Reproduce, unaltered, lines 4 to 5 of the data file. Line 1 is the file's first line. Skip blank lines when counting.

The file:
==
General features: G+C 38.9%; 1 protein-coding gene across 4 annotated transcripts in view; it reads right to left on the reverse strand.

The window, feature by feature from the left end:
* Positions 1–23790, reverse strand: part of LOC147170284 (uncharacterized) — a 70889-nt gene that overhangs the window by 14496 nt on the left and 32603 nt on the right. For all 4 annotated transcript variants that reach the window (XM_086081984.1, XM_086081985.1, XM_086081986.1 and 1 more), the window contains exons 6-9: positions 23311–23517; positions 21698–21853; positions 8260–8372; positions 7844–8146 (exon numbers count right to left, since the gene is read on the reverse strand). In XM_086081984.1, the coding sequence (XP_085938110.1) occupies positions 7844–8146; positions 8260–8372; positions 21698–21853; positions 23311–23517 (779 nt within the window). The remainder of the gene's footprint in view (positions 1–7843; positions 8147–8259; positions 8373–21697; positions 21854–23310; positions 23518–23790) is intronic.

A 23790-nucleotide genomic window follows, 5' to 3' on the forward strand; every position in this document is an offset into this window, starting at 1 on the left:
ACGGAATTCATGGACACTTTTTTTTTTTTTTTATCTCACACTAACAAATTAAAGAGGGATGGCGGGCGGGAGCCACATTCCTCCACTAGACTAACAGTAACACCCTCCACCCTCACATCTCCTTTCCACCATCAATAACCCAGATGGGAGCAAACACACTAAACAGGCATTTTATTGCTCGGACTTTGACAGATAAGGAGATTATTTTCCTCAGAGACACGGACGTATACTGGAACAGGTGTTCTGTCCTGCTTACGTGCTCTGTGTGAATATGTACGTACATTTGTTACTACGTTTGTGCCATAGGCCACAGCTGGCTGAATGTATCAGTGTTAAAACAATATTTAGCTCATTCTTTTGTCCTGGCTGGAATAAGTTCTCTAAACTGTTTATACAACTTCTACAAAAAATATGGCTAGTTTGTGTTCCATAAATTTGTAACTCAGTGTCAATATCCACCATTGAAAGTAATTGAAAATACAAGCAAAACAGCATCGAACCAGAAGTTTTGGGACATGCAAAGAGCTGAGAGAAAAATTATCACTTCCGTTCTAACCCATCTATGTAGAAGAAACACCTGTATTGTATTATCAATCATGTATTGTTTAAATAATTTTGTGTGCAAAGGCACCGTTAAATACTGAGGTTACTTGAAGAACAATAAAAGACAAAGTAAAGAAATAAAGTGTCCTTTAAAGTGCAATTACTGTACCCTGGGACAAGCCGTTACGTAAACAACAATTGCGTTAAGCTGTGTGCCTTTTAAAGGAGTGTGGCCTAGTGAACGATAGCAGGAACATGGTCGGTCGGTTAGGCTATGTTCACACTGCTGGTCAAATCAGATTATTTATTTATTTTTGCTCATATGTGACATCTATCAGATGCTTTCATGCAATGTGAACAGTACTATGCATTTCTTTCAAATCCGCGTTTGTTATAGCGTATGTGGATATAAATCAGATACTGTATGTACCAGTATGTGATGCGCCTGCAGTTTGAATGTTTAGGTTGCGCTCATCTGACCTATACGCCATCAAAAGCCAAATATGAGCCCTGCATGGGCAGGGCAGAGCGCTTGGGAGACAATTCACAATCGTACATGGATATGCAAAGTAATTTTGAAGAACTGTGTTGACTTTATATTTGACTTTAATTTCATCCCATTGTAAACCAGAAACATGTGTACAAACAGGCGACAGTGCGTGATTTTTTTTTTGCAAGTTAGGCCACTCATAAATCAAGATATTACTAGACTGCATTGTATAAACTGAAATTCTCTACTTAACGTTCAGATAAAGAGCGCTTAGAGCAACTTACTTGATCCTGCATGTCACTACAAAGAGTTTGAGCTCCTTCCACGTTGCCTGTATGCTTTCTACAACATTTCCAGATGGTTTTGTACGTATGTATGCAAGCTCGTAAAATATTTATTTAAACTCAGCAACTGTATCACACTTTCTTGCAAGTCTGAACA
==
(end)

A 23790-nucleotide genomic window follows, 5' to 3' on the forward strand; every position in this document is an offset into this window, starting at 1 on the left:
ACGGAATTCATGGACACTTTTTTTTTTTTTTTATCTCACACTAACAAATTAAAGAGGGATGGCGGGCGGGAGCCACATTCCTCCACTAGACTAACAGTAACACCCTCCACCCTCACATCTCCTTTCCACCATCAATAACCCAGATGGGAGCAAACACACTAAACAGGCATTTTATTGCTCGGACTTTGACAGATAAGGAGATTATTTTCCTCAGAGACACGGACGTATACTGGAACAGGTGTTCTGTCCTGCTTACGTGCTCTGTGTGAATATGTACGTACATTTGTTACTACGTTTGTGCCATAGGCCACAGCTGGCTGAATGTATCAGTGTTAAAACAATATTTAGCTCATTCTTTTGTCCTGGCTGGAATAAGTTCTCTAAACTGTTTATACAACTTCTACAAAAAATATGGCTAGTTTGTGTTCCATAAATTTGTAACTCAGTGTCAATATCCACCATTGAAAGTAATTGAAAATACAAGCAAAACAGCATCGAACCAGAAGTTTTGGGACATGCAAAGAGCTGAGAGAAAAATTATCACTTCCGTTCTAACCCATCTATGTAGAAGAAACACCTGTATTGTATTATCAATCATGTATTGTTTAAATAATTTTGTGTGCAAAGGCACCGTTAAATACTGAGGTTACTTGAAGAACAATAAAAGACAAAGTAAAGAAATAAAGTGTCCTTTAAAGTGCAATTACTGTACCCTGGGACAAGCCGTTACGTAAACAACAATTGCGTTAAGCTGTGTGCCTTTTAAAGGAGTGTGGCCTAGTGAACGATAGCAGGAACATGGTCGGTCGGTTAGGCTATGTTCACACTGCTGGTCAAATCAGATTATTTATTTATTTTTGCTCATATGTGACATCTATCAGATGCTTTCATGCAATGTGAACAGTACTATGCATTTCTTTCAAATCCGCGTTTGTTATAGCGTATGTGGATATAAATCAGATACTGTATGTACCAGTATGTGATGCGCCTGCAGTTTGAATGTTTAGGTTGCGCTCATCTGACCTATACGCCATCAAAAGCCAAATATGAGCCCTGCATGGGCAGGGCAGAGCGCTTGGGAGACAATTCACAATCGTACATGGATATGCAAAGTAATTTTGAAGAACTGTGTTGACTTTATATTTGACTTTAATTTCATCCCATTGTAAACCAGAAACATGTGTACAAACAGGCGACAGTGCGTGATTTTTTTTTTGCAAGTTAGGCCACTCATAAATCAAGATATTACTAGACTGCATTGTATAAACTGAAATTCTCTACTTAACGTTCAGATAAAGAGCGCTTAGAGCAACTTACTTGATCCTGCATGTCACTACAAAGAGTTTGAGCTCCTTCCACGTTGCCTGTATGCTTTCTACAACATTTCCAGATGGTTTTGTACGTATGTATGCAAGCTCGTAAAATATTTATTTAAACTCAGCAACTGTATCACACTTTCTTGCAAGTCTGAACA